“The chief requirement of the good life...is to live without any image of oneself” – Iris Murdoch

Susan Cahill talks with the editors of Iris Murdoch’s letters about her life and literary accomplishments

“The chief requirement of the good life...is to live without any image of oneself” – Iris Murdoch

Cover of "Living on Paper" by Chatto & Windus

Iris Murdoch escapes definition. She melded from form to form throughout her life, laying claim to identities before changing them or simply casting them aside. What she did have was an incredibly strong intellect, character, and appetite for intimacy. From this she forged a legacy of novels, philosophies, and relationships.

Iris was a prolific correspondent and left countless letters behind. A wonderful resource for researchers and biographers Professor Avril Horner and Dr Anne Rowe have collected and edited these into Living on Paper: Letters from Iris Murdoch 1934-1995. Intimate and revealing these letters offer a wonderful window not only into Iris’ life and thinking but also her relationships and how her heart might have worked.

Born in Phibsborough in 1919 Iris grew up in London, the only child of loving parents. A gifted intellect she excelled in school and university. In 1948 she was made a fellow of St Anne’s College, Oxford where she thought philosophy. Though highly thought of as a thinker Murdoch’s main legacy was her novels and their exploration of sexuality, morality, identity, and the unconscious.

These themes offer an insight into some of what concerned Murdoch the most.

Possessed of a strong need for intimacy Murdoch had many intense relationships during her life. There was often little time between these affairs and her personality would sometimes shift and change to suit and accommodate the newest person in her life.

There were few restrictions on Murdoch’s appetite either. Man, woman, young, old, the only constant between her lovers seems to have been brilliance and genius, or at least the potential for such. The love and affection, on both sides, always seem to have been genuine.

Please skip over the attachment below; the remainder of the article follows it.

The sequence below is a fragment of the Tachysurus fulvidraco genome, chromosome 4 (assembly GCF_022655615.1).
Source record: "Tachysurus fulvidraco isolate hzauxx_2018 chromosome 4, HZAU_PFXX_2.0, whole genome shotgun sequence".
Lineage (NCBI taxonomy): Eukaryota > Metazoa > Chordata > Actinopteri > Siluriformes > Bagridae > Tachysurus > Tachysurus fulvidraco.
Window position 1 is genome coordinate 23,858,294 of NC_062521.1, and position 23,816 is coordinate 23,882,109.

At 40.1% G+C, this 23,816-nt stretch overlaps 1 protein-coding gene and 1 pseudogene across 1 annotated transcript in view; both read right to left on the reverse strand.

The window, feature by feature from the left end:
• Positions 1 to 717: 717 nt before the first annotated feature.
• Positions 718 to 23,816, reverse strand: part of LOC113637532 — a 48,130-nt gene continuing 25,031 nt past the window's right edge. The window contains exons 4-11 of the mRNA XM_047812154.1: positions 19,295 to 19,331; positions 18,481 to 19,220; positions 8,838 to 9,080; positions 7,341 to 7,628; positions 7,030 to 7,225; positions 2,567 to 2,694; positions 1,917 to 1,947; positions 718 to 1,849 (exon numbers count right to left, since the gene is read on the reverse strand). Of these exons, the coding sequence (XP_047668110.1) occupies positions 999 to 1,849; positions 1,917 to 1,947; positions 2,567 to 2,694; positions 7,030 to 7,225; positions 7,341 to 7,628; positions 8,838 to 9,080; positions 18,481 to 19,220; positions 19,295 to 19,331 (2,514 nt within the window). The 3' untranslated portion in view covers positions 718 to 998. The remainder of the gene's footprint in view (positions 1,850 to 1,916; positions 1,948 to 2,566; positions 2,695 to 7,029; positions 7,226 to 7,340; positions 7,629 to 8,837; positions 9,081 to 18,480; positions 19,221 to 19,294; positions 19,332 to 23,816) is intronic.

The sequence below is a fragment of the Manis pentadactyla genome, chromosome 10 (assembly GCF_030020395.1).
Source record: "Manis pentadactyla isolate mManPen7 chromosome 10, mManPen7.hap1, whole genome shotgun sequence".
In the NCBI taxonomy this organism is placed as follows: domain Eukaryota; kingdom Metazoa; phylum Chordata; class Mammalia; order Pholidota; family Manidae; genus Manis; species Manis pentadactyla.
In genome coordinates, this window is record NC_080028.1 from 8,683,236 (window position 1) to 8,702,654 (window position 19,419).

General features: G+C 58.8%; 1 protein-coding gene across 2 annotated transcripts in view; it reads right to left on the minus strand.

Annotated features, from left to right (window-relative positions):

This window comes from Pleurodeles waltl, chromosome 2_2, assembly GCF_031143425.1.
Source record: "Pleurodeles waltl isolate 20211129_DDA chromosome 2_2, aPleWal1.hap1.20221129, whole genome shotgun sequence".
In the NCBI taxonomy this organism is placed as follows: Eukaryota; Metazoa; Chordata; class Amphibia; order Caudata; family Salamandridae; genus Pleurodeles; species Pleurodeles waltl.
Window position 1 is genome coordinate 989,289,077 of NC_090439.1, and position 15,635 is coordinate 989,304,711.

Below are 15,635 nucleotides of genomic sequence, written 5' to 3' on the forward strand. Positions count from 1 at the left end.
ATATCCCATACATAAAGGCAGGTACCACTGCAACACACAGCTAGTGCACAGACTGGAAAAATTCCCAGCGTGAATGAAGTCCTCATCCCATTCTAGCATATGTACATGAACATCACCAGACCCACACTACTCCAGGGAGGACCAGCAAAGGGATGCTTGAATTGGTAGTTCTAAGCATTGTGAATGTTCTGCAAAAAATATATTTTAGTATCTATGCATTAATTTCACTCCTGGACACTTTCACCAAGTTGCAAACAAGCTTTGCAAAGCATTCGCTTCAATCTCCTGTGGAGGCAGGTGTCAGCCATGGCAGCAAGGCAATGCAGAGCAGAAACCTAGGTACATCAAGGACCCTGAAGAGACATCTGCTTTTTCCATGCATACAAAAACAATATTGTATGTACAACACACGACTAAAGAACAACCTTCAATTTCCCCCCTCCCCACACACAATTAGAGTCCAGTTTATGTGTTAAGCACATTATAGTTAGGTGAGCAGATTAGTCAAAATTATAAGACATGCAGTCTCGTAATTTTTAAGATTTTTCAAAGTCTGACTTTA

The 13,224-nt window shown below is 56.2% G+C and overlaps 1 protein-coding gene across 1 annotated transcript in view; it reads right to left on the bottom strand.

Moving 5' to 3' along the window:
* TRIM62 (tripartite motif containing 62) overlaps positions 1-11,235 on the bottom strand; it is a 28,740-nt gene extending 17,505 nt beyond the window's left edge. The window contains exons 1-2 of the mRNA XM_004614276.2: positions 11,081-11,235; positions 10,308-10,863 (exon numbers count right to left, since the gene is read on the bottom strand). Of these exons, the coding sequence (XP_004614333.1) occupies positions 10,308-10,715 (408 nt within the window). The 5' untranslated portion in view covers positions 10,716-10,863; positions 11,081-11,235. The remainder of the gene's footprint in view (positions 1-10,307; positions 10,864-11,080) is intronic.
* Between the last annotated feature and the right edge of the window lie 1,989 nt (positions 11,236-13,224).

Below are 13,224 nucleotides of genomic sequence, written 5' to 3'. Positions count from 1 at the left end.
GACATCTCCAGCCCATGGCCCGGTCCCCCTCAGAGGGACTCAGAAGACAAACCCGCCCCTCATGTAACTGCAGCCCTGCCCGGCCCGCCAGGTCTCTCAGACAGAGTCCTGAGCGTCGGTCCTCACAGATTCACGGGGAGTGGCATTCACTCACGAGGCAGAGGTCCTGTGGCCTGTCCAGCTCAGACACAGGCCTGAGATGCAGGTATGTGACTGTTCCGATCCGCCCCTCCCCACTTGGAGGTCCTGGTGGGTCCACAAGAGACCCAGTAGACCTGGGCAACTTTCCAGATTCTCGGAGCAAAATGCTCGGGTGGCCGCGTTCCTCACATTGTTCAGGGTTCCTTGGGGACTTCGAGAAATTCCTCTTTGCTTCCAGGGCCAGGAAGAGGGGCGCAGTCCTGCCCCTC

While this seems impossible territory for a marriage to flourish, Murdoch was able to maintain a loving relationship for more than 40 years with her husband John Bayley. Unimpressed by sex Bayley was seemingly unperturbed by his wife’s affairs. Where each new lover brought fresh changes in Murdoch, Bayley offered an anchor to which she could always return.

This lifestyle allowed Murdoch to flourish as an artist and thinker.

Relationships were the coals that fired Murdoch’s creativity. As Anne explained: “Getting to know people, getting to know what made them tick, getting to know the real details of their life and their feelings was something that she needed and she coveted“.

Talking Books’ host, Susan Cahill, spoke with Anne and Avril about Murdoch’s life and personality. Why were her relationships and affairs so important to her writing and thought?

Susan also talked with critic, designer, and writer Professor Jacky Bowring about her Field Guide to Melancholy and why this emotion is an important part of being human that should be embraced.

This week’s music to read to

The show opens with Heinali’s Little by Little with Sheanandoah by Goldmund bringing part one to a close. The show ends with Goldmund’s Parhelia.